“We built a tonne of low code automations that run on our Asana boards. At each stage of the production process, we automatically allocate subtasks that also exist in other teams’ boards. For example, each piece needs a review from the editorial team. We also need to prepare the social media team and the digital marketing team gets notified in case they want to build a campaign.”
This automation has given the Snyk DevRel team the confidence that their process is repeatable. But what about measuring its impact?
Modelling is central to how the Snyk team understands both resource requirements and the impact of its work. That commitment to repeatability has enabled Matt and his team both to:
To model content’s impact, the Snyk DevRel team identified three content types:
The first two types allow the team to plan what resources they’ll need to invest in order to drive a certain level of traffic, while assuming that they’ll get a boost from reactive content when it happens.
Since starting the content program, Matt and his team have driven hundreds of thousands of additional web sessions. The content process they created has helped them to ideate, create, and distribute content efficiently. In particular, automation and careful outsourcing have enabled the team to deliver more content without necessarily taking away from other activities.
“The program has been a greater success than we hoped. Each month we produce new content and also benefit from traffic to existing content. That compound traffic means that we’re constantly delivering more and more sessions.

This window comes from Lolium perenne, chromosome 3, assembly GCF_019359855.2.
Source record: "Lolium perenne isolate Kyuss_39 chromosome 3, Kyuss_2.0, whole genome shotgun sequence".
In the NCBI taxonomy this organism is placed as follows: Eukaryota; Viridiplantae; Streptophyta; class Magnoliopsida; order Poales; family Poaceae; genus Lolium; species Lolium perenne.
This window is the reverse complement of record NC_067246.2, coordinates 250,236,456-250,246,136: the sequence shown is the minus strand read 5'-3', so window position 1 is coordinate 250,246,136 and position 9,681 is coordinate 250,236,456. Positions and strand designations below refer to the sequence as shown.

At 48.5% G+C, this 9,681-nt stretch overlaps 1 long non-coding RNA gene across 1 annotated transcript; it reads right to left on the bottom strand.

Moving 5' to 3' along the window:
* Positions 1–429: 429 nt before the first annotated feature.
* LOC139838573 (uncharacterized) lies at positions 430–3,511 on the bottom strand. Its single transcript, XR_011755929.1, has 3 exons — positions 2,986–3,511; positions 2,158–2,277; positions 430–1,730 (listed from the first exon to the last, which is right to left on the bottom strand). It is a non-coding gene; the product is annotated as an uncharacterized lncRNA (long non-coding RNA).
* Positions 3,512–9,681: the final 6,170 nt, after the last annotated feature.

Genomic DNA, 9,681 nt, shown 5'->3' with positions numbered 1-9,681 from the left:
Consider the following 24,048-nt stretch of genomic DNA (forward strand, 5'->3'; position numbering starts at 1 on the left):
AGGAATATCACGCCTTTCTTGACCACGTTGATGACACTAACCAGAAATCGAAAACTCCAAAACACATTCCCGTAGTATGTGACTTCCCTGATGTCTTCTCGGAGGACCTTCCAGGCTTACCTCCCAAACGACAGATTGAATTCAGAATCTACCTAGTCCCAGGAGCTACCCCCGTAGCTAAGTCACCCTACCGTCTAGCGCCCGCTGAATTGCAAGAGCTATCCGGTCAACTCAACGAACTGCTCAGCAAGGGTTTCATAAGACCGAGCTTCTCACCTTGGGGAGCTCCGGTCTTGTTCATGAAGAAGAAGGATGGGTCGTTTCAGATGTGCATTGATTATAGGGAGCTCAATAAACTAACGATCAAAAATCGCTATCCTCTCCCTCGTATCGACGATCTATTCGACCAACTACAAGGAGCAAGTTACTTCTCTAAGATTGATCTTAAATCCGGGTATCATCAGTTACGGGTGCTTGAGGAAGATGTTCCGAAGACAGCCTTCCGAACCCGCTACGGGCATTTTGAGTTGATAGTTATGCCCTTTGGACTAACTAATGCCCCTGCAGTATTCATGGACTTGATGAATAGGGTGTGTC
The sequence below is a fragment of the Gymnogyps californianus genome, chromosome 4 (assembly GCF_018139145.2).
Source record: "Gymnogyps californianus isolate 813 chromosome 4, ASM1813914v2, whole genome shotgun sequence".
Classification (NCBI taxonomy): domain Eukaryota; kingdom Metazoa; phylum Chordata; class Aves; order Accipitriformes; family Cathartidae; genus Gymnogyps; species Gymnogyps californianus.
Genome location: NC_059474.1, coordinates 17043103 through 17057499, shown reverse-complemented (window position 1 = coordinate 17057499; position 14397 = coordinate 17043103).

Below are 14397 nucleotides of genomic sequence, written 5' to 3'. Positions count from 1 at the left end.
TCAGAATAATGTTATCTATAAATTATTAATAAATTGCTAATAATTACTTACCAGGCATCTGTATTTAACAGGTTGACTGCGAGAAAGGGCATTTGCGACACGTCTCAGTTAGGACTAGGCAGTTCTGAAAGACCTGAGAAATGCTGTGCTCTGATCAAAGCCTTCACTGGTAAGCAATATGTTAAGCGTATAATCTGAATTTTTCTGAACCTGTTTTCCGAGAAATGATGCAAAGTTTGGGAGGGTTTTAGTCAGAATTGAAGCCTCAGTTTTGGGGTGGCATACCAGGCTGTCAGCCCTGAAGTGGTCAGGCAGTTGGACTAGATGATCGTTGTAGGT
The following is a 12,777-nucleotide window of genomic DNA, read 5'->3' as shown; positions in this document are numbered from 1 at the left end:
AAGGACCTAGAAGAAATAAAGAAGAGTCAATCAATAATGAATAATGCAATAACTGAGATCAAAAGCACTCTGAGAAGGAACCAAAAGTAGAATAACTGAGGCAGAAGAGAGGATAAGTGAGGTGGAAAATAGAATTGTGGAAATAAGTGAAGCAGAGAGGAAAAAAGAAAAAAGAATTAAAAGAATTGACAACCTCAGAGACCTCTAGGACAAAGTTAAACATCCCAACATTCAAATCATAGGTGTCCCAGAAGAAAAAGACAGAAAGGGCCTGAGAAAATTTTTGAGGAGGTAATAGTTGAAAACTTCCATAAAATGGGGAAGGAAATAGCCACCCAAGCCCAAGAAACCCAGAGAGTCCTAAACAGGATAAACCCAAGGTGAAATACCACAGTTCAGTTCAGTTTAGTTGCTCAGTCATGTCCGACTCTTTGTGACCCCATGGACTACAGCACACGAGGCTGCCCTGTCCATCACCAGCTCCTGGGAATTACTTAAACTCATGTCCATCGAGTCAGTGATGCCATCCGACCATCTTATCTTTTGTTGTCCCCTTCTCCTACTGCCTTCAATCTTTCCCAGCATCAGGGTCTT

“The big challenge has been the industrialisation of the process. All those moving pieces, such as measurement, automation, relationships, took around six months of my time to set up and get running well. But now the automation makes us much more efficient and effective.”
Matt’s advice for other people considering a similar program is to be realistic about how long it will take to get the content pipeline going.
“When you’re working with third parties, it’s going to take eight or nine weeks before you have content that’s ready to publish. Getting that flywheel going takes effort. For example, we didn’t realise how much time we’d need to put into the content outlining. And it took our developer advocates time to get used to that. But now the process is running, the results are fantastic.”